Chini V.P.,Qatar Biomedical Research Institute QBRI
Clinica Chimica Acta | Year: 2015

miRNAs are small non-coding RNAs that regulate gene expression. They have significant role in the regulation of cardiovascular function and conditions, such as Heart Failure (HF), as demonstrated by studies of miRNA expression profiling in myocardial tissue. The importance of the use of miRNAs as biomarkers in HF was enhanced when found that they exist extracellularly, with remarkable stability and there are indications that their expression levels reflect the cell response in cardiovascular conditions including Heart Failure. Advances in technology and bioinformatics broaden the field of applications of miRNAs in HF. The introduction of new platforms, such as Next Generation Sequencing, enabled the discovery of novel miRNAs that might be utilized as Heart Failure biomarkers for diagnostic and prognostic purposes and with potential applications in targeted therapeutics. © 2014 Elsevier B.V. Source


Saeed S.,Imperial College London | Bonnefond A.,European Genomic Institute for Diabetes EGID | Bonnefond A.,French National Center for Scientific Research | Bonnefond A.,Lille University | And 20 more authors.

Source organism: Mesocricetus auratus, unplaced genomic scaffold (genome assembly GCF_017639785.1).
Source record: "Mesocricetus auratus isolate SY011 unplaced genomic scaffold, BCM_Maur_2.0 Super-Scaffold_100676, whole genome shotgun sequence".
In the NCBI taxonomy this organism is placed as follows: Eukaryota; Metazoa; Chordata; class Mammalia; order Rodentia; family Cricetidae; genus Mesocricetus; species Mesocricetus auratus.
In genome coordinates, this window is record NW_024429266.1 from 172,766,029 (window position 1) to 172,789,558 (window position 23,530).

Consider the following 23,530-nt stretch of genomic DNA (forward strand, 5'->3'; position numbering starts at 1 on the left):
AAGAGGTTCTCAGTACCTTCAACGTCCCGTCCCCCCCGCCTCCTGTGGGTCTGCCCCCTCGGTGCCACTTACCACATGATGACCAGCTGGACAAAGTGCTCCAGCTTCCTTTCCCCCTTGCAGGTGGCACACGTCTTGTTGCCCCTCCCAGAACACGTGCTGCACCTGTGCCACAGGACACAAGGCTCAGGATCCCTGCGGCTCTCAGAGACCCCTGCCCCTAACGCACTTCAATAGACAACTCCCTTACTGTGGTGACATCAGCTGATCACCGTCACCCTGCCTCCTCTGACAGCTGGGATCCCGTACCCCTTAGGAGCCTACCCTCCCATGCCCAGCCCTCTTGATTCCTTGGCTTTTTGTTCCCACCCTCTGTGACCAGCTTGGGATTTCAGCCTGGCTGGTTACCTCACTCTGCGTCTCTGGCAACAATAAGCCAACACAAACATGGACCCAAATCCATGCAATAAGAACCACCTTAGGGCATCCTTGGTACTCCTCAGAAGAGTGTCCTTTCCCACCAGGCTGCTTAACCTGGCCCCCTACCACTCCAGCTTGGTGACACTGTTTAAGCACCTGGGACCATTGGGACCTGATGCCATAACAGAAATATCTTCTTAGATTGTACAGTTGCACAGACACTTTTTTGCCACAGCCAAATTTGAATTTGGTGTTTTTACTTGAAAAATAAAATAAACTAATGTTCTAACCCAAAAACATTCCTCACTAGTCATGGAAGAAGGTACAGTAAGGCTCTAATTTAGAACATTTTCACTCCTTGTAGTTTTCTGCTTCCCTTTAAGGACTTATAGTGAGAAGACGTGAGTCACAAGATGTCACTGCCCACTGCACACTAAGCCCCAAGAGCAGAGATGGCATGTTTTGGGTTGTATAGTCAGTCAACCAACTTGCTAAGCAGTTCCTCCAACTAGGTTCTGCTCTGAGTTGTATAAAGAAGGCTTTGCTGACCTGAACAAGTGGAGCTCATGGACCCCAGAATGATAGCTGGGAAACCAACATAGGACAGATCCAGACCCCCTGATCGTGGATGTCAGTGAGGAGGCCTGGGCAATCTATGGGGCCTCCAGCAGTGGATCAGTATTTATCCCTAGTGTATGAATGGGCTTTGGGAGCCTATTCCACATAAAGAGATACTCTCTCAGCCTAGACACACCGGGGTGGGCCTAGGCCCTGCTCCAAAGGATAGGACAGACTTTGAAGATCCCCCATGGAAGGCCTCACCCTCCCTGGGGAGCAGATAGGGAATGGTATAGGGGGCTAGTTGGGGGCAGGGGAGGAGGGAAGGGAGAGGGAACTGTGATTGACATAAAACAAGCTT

Obesity | Year: 2014

Objective Mutations in leptin receptor gene (LEPR) result in early onset extreme adiposity. However, their prevalence in different populations is not known. Indeed, LEPR screening by gold standard Sanger sequencing has been limited by its large size and the cost. One-step PCR-based targeted enrichment could be an option for rapid and cost effective molecular diagnosis of monogenic forms of obesity. Methods The study is based on 39 unrelated severely obese Pakistani children, previously shown to be negative for leptin (LEP) and melanocortin 4 receptor (MC4R) gene mutations, from an initial cohort of 62 probands. Patient samples were analyzed by microdroplet PCR-enrichment (RainDance technologies) targeting coding exons of 26 obesity-associated genes combined with next generation sequencing. Hormone levels were analyzed by ELISA. Results The analysis revealed two novel homozygous LEPR mutations, an essential splice site mutation in exon 15 (c.2396-1 G>T), and a nonsense mutation in exon 10 (c.1675 G>A). Both probands had high leptin levels and were phenotypically indistinguishable from age-matched leptin-deficient subjects from the same population. Conclusions The two subjects carrying homozygous LEPR mutations, reported here for the first time in the Pakistani population, constitute 3% of the whole cohort of severely obese children (compared to 17% for LEP and 3% for MC4R). Copyright © 2013 The Obesity Society. Source